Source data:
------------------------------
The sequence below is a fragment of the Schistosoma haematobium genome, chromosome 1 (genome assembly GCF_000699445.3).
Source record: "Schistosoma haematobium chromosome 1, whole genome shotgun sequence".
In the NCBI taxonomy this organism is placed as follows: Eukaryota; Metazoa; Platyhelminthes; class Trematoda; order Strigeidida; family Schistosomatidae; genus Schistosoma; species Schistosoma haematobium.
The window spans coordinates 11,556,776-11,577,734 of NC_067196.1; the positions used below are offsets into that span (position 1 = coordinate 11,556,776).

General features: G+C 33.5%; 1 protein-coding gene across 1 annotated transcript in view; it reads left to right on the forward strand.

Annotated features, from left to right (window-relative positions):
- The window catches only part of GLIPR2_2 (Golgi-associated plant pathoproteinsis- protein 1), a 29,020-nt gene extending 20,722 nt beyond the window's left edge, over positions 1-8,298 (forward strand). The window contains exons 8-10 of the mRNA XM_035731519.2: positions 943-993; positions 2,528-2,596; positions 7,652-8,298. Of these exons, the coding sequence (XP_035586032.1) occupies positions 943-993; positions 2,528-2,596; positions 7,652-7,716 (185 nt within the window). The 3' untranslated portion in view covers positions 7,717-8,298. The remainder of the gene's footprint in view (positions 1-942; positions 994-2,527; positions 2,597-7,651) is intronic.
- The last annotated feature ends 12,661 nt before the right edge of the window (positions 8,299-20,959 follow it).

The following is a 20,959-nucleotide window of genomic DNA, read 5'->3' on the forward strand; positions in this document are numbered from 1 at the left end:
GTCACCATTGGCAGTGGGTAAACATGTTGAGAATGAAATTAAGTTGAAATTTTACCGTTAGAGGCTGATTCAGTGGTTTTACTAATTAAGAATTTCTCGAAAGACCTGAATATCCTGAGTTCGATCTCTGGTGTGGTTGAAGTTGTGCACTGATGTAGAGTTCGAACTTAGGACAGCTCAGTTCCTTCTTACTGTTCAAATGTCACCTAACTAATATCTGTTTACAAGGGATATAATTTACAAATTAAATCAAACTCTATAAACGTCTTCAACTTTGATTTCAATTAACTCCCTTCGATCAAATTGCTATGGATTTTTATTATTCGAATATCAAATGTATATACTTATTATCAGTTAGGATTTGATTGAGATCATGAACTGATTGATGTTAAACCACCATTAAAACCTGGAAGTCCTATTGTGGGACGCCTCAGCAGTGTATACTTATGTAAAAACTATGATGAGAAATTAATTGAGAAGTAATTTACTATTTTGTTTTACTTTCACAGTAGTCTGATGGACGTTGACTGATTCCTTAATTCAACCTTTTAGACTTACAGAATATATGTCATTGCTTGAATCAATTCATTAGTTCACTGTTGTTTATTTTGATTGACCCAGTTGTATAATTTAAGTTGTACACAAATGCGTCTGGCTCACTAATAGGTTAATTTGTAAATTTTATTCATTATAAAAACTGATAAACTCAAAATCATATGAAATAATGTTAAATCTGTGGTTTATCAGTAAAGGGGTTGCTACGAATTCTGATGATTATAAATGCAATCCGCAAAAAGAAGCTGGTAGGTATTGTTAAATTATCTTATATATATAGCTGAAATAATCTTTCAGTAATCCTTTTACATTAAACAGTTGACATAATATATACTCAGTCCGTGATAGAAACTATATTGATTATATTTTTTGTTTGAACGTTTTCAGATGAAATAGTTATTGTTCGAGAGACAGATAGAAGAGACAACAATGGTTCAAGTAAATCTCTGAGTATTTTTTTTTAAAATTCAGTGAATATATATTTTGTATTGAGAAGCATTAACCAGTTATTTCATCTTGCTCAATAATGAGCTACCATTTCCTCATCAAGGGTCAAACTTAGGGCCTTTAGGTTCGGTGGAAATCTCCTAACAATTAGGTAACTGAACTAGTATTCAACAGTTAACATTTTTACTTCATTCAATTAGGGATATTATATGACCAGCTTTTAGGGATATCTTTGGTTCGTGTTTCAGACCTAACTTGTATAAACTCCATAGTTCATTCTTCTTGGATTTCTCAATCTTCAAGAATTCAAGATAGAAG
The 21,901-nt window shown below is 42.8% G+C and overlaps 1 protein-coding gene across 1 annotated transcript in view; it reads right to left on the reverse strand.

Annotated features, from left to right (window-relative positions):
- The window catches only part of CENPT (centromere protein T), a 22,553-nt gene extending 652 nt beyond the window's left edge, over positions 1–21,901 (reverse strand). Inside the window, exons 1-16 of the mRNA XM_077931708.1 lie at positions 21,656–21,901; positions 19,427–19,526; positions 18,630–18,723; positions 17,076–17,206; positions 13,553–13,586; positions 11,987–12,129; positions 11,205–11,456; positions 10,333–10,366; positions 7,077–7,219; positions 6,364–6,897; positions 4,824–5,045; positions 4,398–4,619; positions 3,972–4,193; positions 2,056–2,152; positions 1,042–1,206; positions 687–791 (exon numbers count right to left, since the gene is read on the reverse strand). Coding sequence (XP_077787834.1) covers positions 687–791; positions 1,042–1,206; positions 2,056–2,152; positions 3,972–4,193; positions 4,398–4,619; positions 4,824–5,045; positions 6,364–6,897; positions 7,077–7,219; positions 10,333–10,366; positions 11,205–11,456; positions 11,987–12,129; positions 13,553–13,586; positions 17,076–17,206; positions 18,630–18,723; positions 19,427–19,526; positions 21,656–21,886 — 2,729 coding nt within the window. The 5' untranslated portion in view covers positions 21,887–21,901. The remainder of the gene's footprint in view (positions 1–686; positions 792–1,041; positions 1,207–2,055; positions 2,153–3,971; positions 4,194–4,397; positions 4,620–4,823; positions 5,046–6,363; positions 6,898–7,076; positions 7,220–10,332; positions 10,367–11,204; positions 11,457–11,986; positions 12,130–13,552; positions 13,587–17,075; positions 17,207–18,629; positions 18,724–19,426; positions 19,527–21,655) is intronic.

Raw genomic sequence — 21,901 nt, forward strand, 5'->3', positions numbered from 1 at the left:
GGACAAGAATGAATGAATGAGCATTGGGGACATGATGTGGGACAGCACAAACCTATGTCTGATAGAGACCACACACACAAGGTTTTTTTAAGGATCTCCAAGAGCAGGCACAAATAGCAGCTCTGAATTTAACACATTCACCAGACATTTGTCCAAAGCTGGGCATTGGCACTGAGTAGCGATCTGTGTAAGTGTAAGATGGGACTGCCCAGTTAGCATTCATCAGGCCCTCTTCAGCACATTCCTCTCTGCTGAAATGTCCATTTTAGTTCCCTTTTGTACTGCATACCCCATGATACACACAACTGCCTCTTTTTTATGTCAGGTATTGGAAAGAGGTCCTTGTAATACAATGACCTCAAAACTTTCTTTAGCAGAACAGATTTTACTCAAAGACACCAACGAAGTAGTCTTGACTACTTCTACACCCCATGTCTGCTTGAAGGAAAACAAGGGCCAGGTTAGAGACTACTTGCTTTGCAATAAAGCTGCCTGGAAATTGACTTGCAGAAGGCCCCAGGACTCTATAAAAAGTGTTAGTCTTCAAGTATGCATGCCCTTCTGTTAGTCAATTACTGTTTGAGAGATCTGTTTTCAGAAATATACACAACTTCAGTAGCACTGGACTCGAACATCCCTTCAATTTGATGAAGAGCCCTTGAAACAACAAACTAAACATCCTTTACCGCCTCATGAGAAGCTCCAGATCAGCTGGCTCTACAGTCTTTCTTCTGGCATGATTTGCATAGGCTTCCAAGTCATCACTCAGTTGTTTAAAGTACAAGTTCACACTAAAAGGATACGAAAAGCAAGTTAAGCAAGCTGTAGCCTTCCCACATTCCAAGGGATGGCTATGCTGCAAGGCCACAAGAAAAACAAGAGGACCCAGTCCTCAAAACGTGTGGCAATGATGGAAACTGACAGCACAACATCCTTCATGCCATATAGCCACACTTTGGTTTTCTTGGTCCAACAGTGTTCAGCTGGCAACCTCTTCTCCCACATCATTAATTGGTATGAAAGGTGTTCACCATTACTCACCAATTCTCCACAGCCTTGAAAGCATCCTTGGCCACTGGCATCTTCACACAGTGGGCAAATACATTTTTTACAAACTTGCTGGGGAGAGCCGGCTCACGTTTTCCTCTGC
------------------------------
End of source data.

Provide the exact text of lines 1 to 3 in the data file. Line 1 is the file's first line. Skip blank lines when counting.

The sequence below is a fragment of the Schistosoma haematobium genome, chromosome 1 (genome assembly GCF_000699445.3).
Source record: "Schistosoma haematobium chromosome 1, whole genome shotgun sequence".
In the NCBI taxonomy this organism is placed as follows: Eukaryota; Metazoa; Platyhelminthes; class Trematoda; order Strigeidida; family Schistosomatidae; genus Schistosoma; species Schistosoma haematobium.